Despite their reluctance, however, mothersshould be encouraged to place their children, especiallyolder toddlers, in quality child care programsthat have the potential to counteract the disadvantagesassociated with low-income neighborhoods.Mothers may feel more confident using formaldaycare if they are informed consumers. Informationabout how to evaluate a child care programcould be provided by the home visitor. For example,their home visitors could have a checklist thatrepresents the criteria needed to evaluate programs,including such things as: staff-to-child ratios andgroup size, director and staff qualifications andtraining, principles and policies regarding discipline,indoor and outdoor playground safety, andhealth standards. In the few cases where mothershad successfully placed their children with qualifiedproviders, it was often their home visitor whohelped them. Several home visitors gave mothersthe Care4Kids form, helped her complete it, andprovided them with a list of all of the childcareproviders in the area. Another home visitor encouragedthe mother to remove her child from a poorquality home-based daycare program. One homevisitor provided the mother with a videotape ondaycare that helped her decide between a home-basedprovider and a formal daycare provider.

Home visitors can help empower parents byteaching them to be vocal advocates for their childrenParents should feel confident that they cancheck on their children at anytime and that theyhave the right to speak with daycare providers andteachers about their concerns. Mothers who havelanguage barriers should have access to translators. Finally, the relationship between the home visitor and the mother provides an opportunity to develop trust. Learning to trust discerningly would be more useful than mistrusting all people all the time.

Status of mother Center-basedcare

Table 70. Primary Child Care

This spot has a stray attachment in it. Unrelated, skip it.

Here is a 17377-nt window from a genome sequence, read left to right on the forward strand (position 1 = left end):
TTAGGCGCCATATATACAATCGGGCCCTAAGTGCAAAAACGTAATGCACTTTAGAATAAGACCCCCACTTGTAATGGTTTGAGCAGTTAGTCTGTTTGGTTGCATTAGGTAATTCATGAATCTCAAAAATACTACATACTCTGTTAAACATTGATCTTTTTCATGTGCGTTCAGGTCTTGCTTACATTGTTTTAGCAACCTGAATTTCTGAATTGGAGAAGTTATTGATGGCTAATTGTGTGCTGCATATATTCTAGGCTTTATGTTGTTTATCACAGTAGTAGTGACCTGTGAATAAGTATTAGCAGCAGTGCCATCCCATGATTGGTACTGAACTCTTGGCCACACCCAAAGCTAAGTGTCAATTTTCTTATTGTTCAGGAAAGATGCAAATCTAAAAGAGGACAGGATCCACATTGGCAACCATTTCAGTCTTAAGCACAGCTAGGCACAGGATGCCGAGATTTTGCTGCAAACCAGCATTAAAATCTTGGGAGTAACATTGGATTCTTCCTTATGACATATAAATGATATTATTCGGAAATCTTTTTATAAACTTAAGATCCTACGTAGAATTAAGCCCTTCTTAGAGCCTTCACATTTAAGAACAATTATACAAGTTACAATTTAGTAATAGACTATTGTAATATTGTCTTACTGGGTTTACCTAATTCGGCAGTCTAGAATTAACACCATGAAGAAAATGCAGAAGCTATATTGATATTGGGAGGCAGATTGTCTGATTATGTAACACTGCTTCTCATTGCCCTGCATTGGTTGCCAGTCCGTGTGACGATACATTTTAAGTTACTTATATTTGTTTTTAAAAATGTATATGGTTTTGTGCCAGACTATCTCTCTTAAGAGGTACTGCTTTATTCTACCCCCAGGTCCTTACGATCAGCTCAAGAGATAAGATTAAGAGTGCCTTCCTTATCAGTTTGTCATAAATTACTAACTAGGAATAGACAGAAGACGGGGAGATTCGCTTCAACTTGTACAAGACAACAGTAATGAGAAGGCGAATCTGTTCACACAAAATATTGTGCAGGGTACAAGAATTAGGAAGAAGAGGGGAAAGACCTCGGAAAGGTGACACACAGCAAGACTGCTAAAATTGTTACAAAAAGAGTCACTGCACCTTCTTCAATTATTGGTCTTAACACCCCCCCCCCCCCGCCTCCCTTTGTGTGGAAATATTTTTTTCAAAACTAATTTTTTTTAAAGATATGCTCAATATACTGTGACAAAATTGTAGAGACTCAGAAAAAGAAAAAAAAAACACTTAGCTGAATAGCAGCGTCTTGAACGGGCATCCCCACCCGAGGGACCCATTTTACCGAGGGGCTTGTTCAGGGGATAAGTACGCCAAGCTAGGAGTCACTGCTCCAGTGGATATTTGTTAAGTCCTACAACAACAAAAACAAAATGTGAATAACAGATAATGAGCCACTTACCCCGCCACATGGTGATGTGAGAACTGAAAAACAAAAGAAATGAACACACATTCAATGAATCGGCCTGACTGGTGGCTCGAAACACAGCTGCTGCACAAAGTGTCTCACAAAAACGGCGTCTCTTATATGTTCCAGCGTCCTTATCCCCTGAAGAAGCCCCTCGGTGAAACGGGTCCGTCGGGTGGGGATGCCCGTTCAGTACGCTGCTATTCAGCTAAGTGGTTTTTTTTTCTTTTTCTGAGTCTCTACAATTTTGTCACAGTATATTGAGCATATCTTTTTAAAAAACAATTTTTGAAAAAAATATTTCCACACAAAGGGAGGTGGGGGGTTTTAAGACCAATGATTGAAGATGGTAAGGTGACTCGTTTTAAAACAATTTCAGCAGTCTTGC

Arrangements / Primary arrangements signifies 32 hours or more of care a week.
Status of mother / Center-based care / Home-based care / Family/
Friends paid / Family/
Friends
unpaid / None/
Parental care / Total
Working / 6 / 4 / 4 / 12 / 23 / 49
In high school / 7 / 1 / 6 / 10 / 24 / 48
Not working or in high school / 2 / 0 / 0 / 0 / 68 / 70
Totals / 15 / 5 / 10 / 22 / 115 / 167

Table 70. Primary Child CareArrangements:Primary arrangements signifies 32 hours or moreof care a week.

Child Sexual Abuse and Adolescent Mothers:

The path from child sexual abuse to teen pregnancy(and back to child abuse) is not one all victimswalk, but enough do to make the way visible.Victims of child sexual abuse are more likely todevelop behavioral problems, become sexuallyactive at a young age, take greater sexual risks(have more partners and less contraception use), toget pregnant as teenagers, suffer from depression,anxiety, eating disorders and other mental illnesses,abuse alcohol and drugs, have problems inschool, and choose partners who are physically andemotionally abusive (Butler and Burton, 1990;Downs, 1993; Musick, 1993; Finklehor, 1986).Among the mothers participating in the life storiesstudy, the link between child sexual abuse andother problems is striking. Comparing the quarterof the teen mothers who were sexually abused aschildren to those who were not (or did not mentionit), we find that abused girls were more likely:

  • to be victims of statutory rape (22% versus5%)
  • to have abused alcohol or drugs (52% versus16%)
  • to have abusive partners (63% versus 35%)
  • to suffer from a mental illness (56% versus23%)